MISSOURI – The Muslim community in Missouri hosted on Sunday, October 15, the Great Muslim Food fest, offering non-Muslims a chance to know their Muslim neighbors by speaking “the international language of food.”
“We all know that people across the world have come together and broken bread as a way to get to know each other,” Faizan Syed, the executive director of Council on American-Islam Relations of Missouri, or CAIR-MO, told Columbia Missourian.
“Today, we live in a country where misconceptions and hatred of Islam and Muslims is at an all-time high, which is what inspired us to hold the Great Muslim Food Fest.”
The event was co-hosted by the Islamic Center of Central Missouri, MU’s Muslim Student Organization and the Council on American-Islam Relations of Missouri, a nonprofit civil rights and advocacy group.
Welcoming visitors to the Islamic Center of Central Missouri, Adam Mefrakis gave them a tour and spoke about common misconceptions about Islam.
The event included a variety of speeches from different leaders in Missouri’s Muslim community, face painting, and henna, tours of the mosque and informational booths to peruse.
The Islamic Center served rice and chicken, falafel, baklava and pumpkin pie, among other snacks.
Syed said that in a country so divided, people need more opportunities to be introduced to the people who live right next door.
“For all faiths, all backgrounds, all traditions to know and learn about each other, what better way than today, where we’re breaking bread, or I guess we’re breaking naan,” he said.
Language of Food
Sunday’s Great Muslim Food Festival was planned to establish peace in the community.
“As Muslims, our first responsibility is to establish peace with each other, with you, with your neighbors, with your friends and colleagues” Rashed Nizam, a speaker at the event, said to the crowd.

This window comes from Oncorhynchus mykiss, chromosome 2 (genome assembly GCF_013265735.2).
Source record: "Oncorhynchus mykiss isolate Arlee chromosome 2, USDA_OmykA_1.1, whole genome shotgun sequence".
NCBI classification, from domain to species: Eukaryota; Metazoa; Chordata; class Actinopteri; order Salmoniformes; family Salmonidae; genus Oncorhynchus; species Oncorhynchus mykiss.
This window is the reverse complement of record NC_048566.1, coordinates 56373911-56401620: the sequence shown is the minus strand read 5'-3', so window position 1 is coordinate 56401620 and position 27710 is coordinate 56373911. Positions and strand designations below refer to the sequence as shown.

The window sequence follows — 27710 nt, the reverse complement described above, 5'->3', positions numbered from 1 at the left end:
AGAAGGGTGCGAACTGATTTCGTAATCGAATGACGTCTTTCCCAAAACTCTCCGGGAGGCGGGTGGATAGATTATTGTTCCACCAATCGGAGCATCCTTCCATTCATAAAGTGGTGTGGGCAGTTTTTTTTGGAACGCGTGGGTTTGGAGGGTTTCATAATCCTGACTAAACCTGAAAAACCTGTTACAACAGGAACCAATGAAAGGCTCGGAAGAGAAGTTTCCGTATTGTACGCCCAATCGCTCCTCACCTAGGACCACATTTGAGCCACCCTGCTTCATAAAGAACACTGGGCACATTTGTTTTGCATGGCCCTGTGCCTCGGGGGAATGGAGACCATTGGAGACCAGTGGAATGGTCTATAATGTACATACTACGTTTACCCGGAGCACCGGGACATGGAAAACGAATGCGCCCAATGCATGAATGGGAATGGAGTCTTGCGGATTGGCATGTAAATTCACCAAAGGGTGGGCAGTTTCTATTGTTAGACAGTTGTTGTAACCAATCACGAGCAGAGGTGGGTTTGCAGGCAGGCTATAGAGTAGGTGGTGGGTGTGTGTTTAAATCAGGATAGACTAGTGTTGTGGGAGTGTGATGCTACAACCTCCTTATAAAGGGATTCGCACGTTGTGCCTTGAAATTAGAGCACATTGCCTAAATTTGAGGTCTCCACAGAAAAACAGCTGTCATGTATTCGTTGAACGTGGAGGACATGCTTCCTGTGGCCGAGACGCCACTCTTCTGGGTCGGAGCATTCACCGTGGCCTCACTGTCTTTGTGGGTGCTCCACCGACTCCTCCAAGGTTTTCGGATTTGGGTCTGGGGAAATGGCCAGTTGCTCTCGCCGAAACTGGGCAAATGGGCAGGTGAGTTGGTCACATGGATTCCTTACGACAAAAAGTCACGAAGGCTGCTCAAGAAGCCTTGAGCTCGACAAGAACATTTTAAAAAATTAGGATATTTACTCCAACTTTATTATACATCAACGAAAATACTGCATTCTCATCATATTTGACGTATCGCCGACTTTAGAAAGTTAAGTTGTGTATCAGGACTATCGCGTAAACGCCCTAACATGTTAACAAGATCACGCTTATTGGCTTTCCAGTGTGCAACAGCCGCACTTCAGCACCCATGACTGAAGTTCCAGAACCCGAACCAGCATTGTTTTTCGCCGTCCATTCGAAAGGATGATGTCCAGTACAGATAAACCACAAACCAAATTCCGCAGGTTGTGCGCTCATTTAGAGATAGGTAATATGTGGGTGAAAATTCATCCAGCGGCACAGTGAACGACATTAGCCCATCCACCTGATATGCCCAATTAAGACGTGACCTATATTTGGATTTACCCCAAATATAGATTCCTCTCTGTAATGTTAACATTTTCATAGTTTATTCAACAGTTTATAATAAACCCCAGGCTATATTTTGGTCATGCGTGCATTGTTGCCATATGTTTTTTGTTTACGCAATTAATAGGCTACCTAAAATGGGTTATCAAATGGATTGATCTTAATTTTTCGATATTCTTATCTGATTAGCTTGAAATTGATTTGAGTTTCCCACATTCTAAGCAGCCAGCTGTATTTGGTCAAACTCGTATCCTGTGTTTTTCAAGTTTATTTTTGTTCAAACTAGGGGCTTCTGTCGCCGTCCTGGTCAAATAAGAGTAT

“That’s why I say peace be upon you.”
He said that Prophet Muhammad (peace be upon him), instructed Muslims to feed and care for the community.
“I know most of you are hungry, so that’s what we’re doing, we’re actually following our prophet. He didn’t say hungry Muslim, hungry Christian, hungry Jewish, hungry man, hungry woman, hungry orphan, no. He said where man is hungry, feed them.”
Aathif Shamail, the event coordinator for CAIR-MO, came to America three years ago.
“I’ve gotten to speak to a lot of people here, and I’m glad I got to expose them to our side of Islam,” he said. “It’s the sharing of ideas, which I think is beautiful.”
“I think awareness is important,” Shamail added.
“We also should focus on places where there are no Muslims, like the country. They don’t get exposed to Muslims or Islam, and then they believe what they see on the TV. So we hope to have events like this there so there can be more interactions with Muslims.”
Shakir Hamoodi, another speaker, praised the festival as a success, adding that they may do it once or twice a year from now on.
“This house behind me here is called the house of Allah, and what we teach in it, we teach the word of Allah as it was revealed in the mighty Qur’an,” Hamoodi said to the crowd.
“Hopefully we get to do this experiment again next semester. We see it as a very successful experiment.”